AND-34/BCAR3's SH2 and proline/serine-rich domains are required for induction of phosphorylation of p130Cas while its p130Cas-binding GEF-like domain is not

To further refine the region of AND-34 responsible for p130Cas phosphorylation, we generated a construct driving expression of human NSP3 in which NSP3's SH2 domain and serine/proline-rich region were replaced with the corresponding AND-34 sequence (SH2PS/N3). Unlike NSP3 itself that induces no shift in p130Cas migration, this chimeric construct induced phosphorylation of p130Cas indistinguishable from that obtained with full-length AND-34 (Fig. 5B, lane 2 vs. 5). In order to determine whether it was AND-34's SH2 domain or its serine/proline-rich domain that conferred the ability to induce p130Cas phosphorylation, we generated two further NSP3/AND-34 chimeras in which NSP3's SH2 domain or serine/proline-rich domain were replaced with the corresponding region of AND-34 (SH2/N3 and PS/N3). Transfection of these constructs into MCF-7 cells demonstrated that in the presence of the AND-34 serine/proline-rich domain, the NSP3 SH2 domain could substitute for AND-34's SH2 domain to induce p130Cas phosphorylation (PS/N3, Fig. 5B, lane 5). In contrast, the serine/proline-rich domain of NSP3 could not substitute for the corresponding AND-34 domain for induction of p130Cas phosphorylation (SH2/N3, Fig. 5B, lane 4). Our studies suggest a model in which both the SH2 domain and serine/proline-rich domain of AND-34 are required to induce p130Cas phosphorylation but in which the specificity of the AND-34 effect resides in the serine/proline-rich domain.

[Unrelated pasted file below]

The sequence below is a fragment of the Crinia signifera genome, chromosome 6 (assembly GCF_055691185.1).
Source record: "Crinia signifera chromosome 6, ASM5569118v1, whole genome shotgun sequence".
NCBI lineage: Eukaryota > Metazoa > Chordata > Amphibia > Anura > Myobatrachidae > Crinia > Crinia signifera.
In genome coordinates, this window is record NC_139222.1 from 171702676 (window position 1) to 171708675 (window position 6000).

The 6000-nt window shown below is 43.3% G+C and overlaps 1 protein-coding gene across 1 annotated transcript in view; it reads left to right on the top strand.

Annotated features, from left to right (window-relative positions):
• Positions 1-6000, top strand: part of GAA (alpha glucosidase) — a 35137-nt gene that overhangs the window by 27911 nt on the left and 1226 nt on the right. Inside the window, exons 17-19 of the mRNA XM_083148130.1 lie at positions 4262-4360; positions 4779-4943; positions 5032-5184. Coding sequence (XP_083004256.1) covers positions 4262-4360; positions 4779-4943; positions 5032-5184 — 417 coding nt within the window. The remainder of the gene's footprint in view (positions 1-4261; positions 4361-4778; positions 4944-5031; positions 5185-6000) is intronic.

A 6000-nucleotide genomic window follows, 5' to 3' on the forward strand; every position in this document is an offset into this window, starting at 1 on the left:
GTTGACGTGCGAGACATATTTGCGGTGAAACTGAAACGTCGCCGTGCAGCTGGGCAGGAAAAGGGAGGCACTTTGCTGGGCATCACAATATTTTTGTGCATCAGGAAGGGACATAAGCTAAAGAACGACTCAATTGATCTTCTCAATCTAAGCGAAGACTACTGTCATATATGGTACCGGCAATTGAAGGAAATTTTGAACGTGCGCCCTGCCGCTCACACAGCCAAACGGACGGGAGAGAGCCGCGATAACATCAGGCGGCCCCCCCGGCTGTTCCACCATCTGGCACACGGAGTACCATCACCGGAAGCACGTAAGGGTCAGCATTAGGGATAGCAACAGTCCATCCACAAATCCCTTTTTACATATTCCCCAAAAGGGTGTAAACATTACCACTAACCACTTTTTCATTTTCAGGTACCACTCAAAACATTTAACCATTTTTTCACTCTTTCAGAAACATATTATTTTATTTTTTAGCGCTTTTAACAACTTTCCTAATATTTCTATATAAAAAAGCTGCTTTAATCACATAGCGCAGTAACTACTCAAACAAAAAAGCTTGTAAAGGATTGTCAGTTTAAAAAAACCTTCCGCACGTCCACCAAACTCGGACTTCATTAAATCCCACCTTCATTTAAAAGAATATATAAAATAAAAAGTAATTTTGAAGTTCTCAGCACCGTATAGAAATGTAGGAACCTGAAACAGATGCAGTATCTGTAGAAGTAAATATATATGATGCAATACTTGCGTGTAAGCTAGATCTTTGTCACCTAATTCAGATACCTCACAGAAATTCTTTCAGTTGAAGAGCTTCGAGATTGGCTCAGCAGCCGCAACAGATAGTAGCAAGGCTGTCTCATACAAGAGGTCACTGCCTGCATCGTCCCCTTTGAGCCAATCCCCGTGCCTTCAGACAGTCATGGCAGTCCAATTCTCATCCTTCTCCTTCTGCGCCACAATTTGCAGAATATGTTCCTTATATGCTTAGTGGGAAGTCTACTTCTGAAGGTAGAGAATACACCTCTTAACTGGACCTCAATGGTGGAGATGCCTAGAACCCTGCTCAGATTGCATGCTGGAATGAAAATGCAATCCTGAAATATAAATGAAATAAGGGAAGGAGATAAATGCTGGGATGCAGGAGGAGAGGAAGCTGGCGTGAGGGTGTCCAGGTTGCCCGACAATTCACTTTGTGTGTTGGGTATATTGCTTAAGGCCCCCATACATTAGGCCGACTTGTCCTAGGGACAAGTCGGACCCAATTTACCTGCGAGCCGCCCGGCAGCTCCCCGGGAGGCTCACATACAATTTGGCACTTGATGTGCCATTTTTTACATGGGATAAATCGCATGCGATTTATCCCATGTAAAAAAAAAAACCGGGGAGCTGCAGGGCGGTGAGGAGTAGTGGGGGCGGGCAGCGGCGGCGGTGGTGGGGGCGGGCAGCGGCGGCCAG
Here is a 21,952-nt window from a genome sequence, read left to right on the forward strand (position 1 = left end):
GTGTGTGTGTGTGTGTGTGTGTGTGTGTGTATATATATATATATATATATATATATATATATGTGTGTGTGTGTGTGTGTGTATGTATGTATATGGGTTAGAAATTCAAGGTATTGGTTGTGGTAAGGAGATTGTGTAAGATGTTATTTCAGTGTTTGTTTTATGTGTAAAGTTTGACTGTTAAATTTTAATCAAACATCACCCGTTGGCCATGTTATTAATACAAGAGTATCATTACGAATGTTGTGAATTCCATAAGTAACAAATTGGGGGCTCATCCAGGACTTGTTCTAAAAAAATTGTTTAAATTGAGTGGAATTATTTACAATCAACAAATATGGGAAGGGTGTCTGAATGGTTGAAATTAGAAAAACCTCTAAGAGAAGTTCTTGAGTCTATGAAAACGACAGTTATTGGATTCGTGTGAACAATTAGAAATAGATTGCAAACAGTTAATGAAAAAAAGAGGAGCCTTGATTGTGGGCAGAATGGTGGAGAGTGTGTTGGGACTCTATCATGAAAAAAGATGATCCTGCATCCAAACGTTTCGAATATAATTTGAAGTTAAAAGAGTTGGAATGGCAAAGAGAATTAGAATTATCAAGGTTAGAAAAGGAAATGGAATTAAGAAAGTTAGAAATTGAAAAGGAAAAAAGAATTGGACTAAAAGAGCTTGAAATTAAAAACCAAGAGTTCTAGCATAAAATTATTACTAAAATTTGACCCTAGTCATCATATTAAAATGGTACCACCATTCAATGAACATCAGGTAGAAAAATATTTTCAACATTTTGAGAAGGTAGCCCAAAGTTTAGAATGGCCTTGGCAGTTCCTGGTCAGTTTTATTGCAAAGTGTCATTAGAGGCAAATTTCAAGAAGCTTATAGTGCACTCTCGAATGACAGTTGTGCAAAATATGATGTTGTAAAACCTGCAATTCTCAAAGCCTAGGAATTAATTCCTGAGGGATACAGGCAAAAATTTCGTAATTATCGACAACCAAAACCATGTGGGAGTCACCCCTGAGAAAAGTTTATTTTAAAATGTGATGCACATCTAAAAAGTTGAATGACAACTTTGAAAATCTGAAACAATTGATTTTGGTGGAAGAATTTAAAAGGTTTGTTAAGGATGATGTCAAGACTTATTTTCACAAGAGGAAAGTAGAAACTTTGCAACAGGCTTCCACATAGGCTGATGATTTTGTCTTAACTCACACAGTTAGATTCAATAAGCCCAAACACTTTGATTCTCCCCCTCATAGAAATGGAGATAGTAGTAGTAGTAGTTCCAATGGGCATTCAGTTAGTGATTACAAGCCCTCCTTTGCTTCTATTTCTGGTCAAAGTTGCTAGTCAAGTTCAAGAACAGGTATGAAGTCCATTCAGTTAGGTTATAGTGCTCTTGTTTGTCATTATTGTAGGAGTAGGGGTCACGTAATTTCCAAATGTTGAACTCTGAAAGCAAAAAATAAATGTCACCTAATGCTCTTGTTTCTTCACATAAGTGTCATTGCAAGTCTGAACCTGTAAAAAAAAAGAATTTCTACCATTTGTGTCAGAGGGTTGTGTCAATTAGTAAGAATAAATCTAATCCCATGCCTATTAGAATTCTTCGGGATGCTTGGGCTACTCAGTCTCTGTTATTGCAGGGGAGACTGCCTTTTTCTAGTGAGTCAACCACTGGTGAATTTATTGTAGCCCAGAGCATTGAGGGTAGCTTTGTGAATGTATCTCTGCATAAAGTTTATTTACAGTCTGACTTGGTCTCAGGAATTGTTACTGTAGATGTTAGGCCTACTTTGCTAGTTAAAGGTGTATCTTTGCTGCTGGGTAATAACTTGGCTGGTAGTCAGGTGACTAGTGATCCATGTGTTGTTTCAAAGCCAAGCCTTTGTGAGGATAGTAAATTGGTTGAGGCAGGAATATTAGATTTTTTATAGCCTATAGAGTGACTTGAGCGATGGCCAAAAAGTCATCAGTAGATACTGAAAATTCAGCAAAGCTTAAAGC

3.4. BCAR3 over-expression leads to p130Cas serine phosphorylation